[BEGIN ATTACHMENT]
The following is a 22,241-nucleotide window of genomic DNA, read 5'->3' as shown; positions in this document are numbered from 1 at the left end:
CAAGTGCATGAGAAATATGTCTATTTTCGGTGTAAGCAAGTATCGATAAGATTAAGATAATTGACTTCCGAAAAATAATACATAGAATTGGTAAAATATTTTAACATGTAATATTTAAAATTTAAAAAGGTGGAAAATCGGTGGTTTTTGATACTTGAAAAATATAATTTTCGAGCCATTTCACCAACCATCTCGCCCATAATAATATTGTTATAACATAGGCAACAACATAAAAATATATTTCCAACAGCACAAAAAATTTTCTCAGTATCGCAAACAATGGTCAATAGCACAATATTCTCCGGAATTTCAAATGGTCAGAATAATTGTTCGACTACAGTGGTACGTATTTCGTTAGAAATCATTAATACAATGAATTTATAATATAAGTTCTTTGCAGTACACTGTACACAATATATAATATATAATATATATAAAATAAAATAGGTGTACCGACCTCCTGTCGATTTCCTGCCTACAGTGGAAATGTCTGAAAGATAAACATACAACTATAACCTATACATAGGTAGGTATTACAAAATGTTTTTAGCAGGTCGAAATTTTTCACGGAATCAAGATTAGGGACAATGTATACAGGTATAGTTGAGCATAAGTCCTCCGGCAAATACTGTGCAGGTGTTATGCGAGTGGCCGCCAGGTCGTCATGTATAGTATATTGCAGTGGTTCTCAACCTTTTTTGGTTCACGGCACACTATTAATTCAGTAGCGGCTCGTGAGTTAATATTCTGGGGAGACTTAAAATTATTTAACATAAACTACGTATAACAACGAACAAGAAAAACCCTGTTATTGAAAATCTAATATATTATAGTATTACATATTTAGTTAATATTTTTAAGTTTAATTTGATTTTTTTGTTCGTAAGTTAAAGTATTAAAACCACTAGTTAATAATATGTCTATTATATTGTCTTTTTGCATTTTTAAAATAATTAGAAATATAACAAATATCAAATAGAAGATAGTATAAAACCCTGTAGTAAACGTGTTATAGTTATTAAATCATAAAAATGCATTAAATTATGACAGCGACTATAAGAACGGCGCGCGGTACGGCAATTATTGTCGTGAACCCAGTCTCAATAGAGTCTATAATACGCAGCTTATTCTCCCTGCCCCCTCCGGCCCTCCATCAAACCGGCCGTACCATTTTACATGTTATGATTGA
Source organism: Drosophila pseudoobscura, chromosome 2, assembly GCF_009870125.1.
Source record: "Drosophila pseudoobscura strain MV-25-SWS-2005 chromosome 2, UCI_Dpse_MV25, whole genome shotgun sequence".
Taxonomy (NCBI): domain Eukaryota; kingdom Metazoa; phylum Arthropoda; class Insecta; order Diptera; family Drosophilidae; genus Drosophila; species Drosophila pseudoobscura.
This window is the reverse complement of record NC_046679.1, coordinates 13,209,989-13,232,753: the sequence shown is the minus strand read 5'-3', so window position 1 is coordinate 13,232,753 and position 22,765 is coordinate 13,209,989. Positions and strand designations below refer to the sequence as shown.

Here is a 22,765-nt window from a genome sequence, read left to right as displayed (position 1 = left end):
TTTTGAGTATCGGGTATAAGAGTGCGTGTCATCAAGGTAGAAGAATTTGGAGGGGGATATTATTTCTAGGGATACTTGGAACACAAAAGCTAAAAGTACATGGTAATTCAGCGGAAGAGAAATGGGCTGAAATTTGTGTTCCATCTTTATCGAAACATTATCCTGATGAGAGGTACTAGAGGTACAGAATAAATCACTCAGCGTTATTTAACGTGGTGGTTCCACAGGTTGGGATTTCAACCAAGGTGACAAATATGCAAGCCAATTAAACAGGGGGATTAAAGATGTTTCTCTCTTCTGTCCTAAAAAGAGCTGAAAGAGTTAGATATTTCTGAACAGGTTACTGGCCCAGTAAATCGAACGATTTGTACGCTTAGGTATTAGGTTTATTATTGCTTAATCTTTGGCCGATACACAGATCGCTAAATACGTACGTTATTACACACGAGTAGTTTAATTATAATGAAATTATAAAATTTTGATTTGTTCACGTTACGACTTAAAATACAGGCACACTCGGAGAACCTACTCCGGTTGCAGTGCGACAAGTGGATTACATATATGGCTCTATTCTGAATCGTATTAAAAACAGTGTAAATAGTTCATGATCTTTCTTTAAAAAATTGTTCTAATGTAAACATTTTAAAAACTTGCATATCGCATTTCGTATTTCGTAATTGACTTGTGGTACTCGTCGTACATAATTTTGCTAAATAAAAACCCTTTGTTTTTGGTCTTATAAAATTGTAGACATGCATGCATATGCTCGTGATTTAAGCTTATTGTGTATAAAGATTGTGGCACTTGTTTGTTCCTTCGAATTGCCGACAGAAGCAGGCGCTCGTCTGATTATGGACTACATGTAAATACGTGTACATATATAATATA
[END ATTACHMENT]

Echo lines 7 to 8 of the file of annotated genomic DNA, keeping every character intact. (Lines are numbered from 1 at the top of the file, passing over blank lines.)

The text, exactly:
Here is a 22,765-nt window from a genome sequence, read left to right as displayed (position 1 = left end):
TTTTGAGTATCGGGTATAAGAGTGCGTGTCATCAAGGTAGAAGAATTTGGAGGGGGATATTATTTCTAGGGATACTTGGAACACAAAAGCTAAAAGTACATGGTAATTCAGCGGAAGAGAAATGGGCTGAAATTTGTGTTCCATCTTTATCGAAACATTATCCTGATGAGAGGTACTAGAGGTACAGAATAAATCACTCAGCGTTATTTAACGTGGTGGTTCCACAGGTTGGGATTTCAACCAAGGTGACAAATATGCAAGCCAATTAAACAGGGGGATTAAAGATGTTTCTCTCTTCTGTCCTAAAAAGAGCTGAAAGAGTTAGATATTTCTGAACAGGTTACTGGCCCAGTAAATCGAACGATTTGTACGCTTAGGTATTAGGTTTATTATTGCTTAATCTTTGGCCGATACACAGATCGCTAAATACGTACGTTATTACACACGAGTAGTTTAATTATAATGAAATTATAAAATTTTGATTTGTTCACGTTACGACTTAAAATACAGGCACACTCGGAGAACCTACTCCGGTTGCAGTGCGACAAGTGGATTACATATATGGCTCTATTCTGAATCGTATTAAAAACAGTGTAAATAGTTCATGATCTTTCTTTAAAAAATTGTTCTAATGTAAACATTTTAAAAACTTGCATATCGCATTTCGTATTTCGTAATTGACTTGTGGTACTCGTCGTACATAATTTTGCTAAATAAAAACCCTTTGTTTTTGGTCTTATAAAATTGTAGACATGCATGCATATGCTCGTGATTTAAGCTTATTGTGTATAAAGATTGTGGCACTTGTTTGTTCCTTCGAATTGCCGACAGAAGCAGGCGCTCGTCTGATTATGGACTACATGTAAATACGTGTACATATATAATATA